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Old 09-19-2011, 07:35 PM
 
26 posts, read 46,039 times
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Greetings all,

About a year ago I ran into some financial trouble and tried to sell my home. It was on the market for 5 months with lots and lots of traffic and never an offer. I lowered it as low as I could without doing a short sale yet still being able to pay the broker and lender and never got any interest. Ok fine, I'm upside down, I owe $300k on a 3500 sq ft single level home in one of the nicer subdivisions in Gilbert. Thats all fine and dandy, I'm still here and suffering through it. Lately though, I've noticed neighbors and associates that bought their homes years after me, 2007, 08, 09 that simply decide, 'we paid too much and have decided we don't want to anymore.' Then, they buy another house.... I used to think, oh wow, I feel bad for them because they can't make the payments until I found out that actually, they are buying a super nice custom down the street for the same price they paid for their 1500 ft tract home. So I'm thinking, how do they do that? They seemingly own 2 houses at the same time. I just don't see how so many people that bought at the highest prices are upgrading into fabulous foreclosures for a song. How do they do it??? Maybe they are renting but that can be verified that they are not and in fact have some kind of thing where a big bank gave them the new one or something? It is all very bizarre. Does structured asset mortgage ring a bell? What is this and how are people escaping their 1500 ft tract homes that they owe 250 on and purchasing a 4000 foot foreclosure down the street for 210k? Somehow are they getting around credit as we know it?? Thank you




Barron's Real Estate Dictionary:
Special Warranty Deed

A deed in which the grantor limits the title warranty given to the grantee to anyone claiming by, from, through, or under him, the grantor. The grantor does not warrant against title defects arising from conditions that existed before he owned the property.

Last edited by Agathis; 09-19-2011 at 08:04 PM.. Reason: typos and special warranty thing
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Old 09-19-2011, 07:56 PM
 
26 posts, read 46,039 times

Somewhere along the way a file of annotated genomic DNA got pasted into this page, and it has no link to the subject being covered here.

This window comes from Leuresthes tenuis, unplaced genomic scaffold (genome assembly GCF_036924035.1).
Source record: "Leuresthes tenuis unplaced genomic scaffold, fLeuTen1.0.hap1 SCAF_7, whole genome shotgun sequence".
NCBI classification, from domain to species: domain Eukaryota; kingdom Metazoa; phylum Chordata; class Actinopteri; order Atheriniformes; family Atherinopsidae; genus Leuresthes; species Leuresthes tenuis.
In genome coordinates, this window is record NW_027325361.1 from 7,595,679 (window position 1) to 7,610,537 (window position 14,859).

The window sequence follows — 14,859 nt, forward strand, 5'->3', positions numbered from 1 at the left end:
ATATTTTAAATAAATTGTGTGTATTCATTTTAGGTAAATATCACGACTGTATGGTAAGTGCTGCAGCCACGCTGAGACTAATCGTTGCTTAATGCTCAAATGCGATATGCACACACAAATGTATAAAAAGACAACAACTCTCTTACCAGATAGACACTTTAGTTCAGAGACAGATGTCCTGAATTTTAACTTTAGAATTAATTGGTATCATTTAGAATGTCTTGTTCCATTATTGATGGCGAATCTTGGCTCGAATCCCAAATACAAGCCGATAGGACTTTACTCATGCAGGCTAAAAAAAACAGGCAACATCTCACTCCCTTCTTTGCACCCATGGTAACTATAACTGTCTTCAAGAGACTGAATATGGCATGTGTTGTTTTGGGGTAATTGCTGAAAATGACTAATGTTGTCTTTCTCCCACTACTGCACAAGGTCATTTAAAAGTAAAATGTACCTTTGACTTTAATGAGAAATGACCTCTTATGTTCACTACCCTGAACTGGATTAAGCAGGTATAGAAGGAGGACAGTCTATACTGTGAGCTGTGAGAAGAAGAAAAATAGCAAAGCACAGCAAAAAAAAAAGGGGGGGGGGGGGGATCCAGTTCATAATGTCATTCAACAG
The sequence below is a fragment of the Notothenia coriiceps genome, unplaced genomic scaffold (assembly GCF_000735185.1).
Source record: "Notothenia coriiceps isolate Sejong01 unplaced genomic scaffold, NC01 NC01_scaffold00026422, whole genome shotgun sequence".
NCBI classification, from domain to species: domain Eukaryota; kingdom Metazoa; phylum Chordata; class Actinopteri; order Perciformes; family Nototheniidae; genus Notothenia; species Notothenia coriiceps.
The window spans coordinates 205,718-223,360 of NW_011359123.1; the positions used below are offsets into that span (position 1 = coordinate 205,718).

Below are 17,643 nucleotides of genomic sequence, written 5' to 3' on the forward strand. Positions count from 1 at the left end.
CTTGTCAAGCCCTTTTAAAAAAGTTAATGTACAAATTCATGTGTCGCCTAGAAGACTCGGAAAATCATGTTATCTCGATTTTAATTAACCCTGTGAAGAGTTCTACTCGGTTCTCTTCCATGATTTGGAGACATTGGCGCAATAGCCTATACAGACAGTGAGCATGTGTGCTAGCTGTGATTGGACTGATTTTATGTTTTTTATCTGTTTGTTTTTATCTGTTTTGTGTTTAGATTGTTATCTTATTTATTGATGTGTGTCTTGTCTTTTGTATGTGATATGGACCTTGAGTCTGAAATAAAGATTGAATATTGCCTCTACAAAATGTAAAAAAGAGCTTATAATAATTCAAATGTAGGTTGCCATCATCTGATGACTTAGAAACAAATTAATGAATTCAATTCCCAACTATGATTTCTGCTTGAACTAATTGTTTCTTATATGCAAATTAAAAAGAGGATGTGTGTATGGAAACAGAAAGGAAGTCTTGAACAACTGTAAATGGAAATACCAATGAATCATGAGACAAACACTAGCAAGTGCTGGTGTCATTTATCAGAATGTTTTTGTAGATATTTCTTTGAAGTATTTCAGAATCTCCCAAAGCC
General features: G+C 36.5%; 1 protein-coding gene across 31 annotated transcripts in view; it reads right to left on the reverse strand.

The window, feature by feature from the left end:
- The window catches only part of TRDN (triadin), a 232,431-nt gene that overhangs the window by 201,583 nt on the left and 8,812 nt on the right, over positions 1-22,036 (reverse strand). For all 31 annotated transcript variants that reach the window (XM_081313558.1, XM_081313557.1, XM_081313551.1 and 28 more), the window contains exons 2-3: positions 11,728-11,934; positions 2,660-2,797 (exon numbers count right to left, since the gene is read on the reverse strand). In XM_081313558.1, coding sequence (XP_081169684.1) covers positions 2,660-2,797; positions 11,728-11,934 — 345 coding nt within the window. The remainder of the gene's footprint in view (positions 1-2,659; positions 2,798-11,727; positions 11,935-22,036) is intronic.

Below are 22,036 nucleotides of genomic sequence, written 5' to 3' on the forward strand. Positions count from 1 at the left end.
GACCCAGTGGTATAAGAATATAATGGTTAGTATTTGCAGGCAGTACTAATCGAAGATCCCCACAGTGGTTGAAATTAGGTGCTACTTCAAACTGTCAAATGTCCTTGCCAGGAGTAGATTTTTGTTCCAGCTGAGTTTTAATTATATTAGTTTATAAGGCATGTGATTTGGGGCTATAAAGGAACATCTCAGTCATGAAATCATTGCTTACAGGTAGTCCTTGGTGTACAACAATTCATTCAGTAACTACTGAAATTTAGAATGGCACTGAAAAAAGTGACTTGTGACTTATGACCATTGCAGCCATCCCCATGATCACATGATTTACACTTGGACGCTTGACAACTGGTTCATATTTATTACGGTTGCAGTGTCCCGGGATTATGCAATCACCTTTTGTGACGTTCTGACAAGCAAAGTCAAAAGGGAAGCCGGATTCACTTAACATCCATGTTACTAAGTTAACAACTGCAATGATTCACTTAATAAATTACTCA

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Interesting, that is plausible. But aren't banks savvy to this? It seems like with the reverse equity in the first home and no appreciable income increase, that the bank would be reluctant to hand you another equal size mortgage for a house a block away whether you can afford it or not doesn't it? I thought lending had tightened up. The people I know that have pulled this off are most certainly not making more $ than they were when they bought a couple years ago. Is curious for sure.
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Old 09-19-2011, 08:58 PM
 
26 posts, read 46,039 times
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for some reason the response in between my 2 posts was deleted.
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Old 09-19-2011, 10:00 PM
 
Location: El Dorado Hills, CA
3,724 posts, read 9,225,685 times
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I've seen it. Save a good down payment. Buy a second home (saying you will rent out the first) then walk on the old one. Banks don't like it but it still happens.
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Old 09-19-2011, 10:12 PM
 
26 posts, read 46,039 times
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So it sounds like could refi the first one with a new 125% dealie they've been begging me to take then use that stolen money as a big down payment on the new one and walk away from the albatross. Wow, yea, I guess where there's a will there's a way.
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Old 09-20-2011, 06:14 AM
 
3,584 posts, read 6,432,911 times
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Quote:
Originally Posted by NinaN View Post